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‘Clash de Cartier’ campaign explores dichotomy of dressing

May 19, 2023

Hailing from the home of the very movement of which a set of new jewelry styles are sourced, British-American actress Lily Collins slots as the face of the punk-centric collection. Image credit: Cartier Hailing from the U.K., home to fashion's punk movement, British American actress Lily Collins aptly slots in as the new face of the studded assortment. Image credit: Cartier


Hailing from the U.K., home to fashion's punk movement, British American actress Lily Collins aptly slots in as the new face of French jewelry maison Cartier’s studded assortment.

Debuted in 2019, “Clash de Cartier,” remains a relatively young offering. Today, the contemporary line continues to carve out its very own lane, one defined by house codes, contrasting designs and, as expertly embodied by Ms. Collins in a new campaign, dual personas.

Punk philosophy
Cartier’s collection sees the classic and the eccentric duel, as the brand doubles down on the mixed-medium creations.

Where descriptors such as “independent, elegant and instantly recognizable” are employed in messaging, one faces the challenge of deciphering between the entity on the receiving end of said titles, for the collection and Ms. Collins are equally fit.

British American actress Lily Collins slots in as the new face of “Clash de Cartier”

At the center of the modern jewelry line, a row of clou carré studs act as a house signature. As it turns out, a few introductions are to be made, as a new ring and earring set make a first-time appearance.

Also among the new pieces are a bracelet and necklace. All Clash de Cartier articulations are available in rose gold or rose gold embellished with diamonds — this time around, an “XL” format joins the lineup and features onyx beads, in layouts fused with spiked detailing.

The brand's campaign concept involves two versions of Ms. Collins, representative of the balancing act that envelops the styles she wears.

The split is where the label has determined that an appeal lies, as in the age of access, a step in the direction of duality, one which empowers an owner with choice, is welcome.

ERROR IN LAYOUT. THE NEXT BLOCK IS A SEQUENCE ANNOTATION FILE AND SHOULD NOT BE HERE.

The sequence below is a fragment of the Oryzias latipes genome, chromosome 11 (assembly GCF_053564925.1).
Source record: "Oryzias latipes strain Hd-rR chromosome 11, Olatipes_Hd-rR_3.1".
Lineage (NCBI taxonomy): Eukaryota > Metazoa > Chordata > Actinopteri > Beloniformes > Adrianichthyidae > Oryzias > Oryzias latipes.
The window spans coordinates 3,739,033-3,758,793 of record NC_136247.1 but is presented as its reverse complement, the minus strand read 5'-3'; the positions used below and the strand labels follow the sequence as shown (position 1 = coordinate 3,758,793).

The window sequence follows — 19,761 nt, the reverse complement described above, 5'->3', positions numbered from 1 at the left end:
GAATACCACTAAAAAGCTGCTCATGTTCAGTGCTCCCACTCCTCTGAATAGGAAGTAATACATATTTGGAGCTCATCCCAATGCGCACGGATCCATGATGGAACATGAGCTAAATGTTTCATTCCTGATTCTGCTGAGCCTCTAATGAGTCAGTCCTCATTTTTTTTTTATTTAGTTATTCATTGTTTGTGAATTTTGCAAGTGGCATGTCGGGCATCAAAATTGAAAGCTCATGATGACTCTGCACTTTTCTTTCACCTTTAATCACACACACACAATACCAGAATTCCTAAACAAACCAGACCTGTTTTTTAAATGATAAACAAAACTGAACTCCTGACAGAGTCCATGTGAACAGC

Women of impact
As of late, Cartier’s affinity for status and symbolism has swayed the team towards superstars.

There are the maison’s deep roots in cinema, to be considered both in the context of current events such as the Cannes Film Festival and in a retrospective sense, what with initiatives including the reintroduction of the Tank Francaise wristwatch — the latter effort tapped British director Guy Ritchie, actress Catherine Deneuve and American talent Rami Malek.

Exhibitions like “Into The Wild: Panthère de Cartier,” hosted at Guangzhou Postal Expo Hall (see story) also succeeded in stealing the show.

Speaking of, lest audiences forget the appointment of entirely new muses, both British actress Vanessa Kirby, face of the brand’s La Panthère perfume (see story), and American actor Elle Fanning, who now lends her likeness Cartier’s Grain de Café collection (see story) have delivered lessons in ambassadorship as of late.

The celebrity engagement philosophy clearly extends to the philanthropic front as well, apparent upon the breaking of news involving Lebanese-British lawyer Amal Clooney being tapped as the first representative for Cartier Voices (see story).

Women of impact have long played a central role throughout the brand’s history (see story). The new expression involving Ms. Collins does not stray too far away from this trusted blueprint.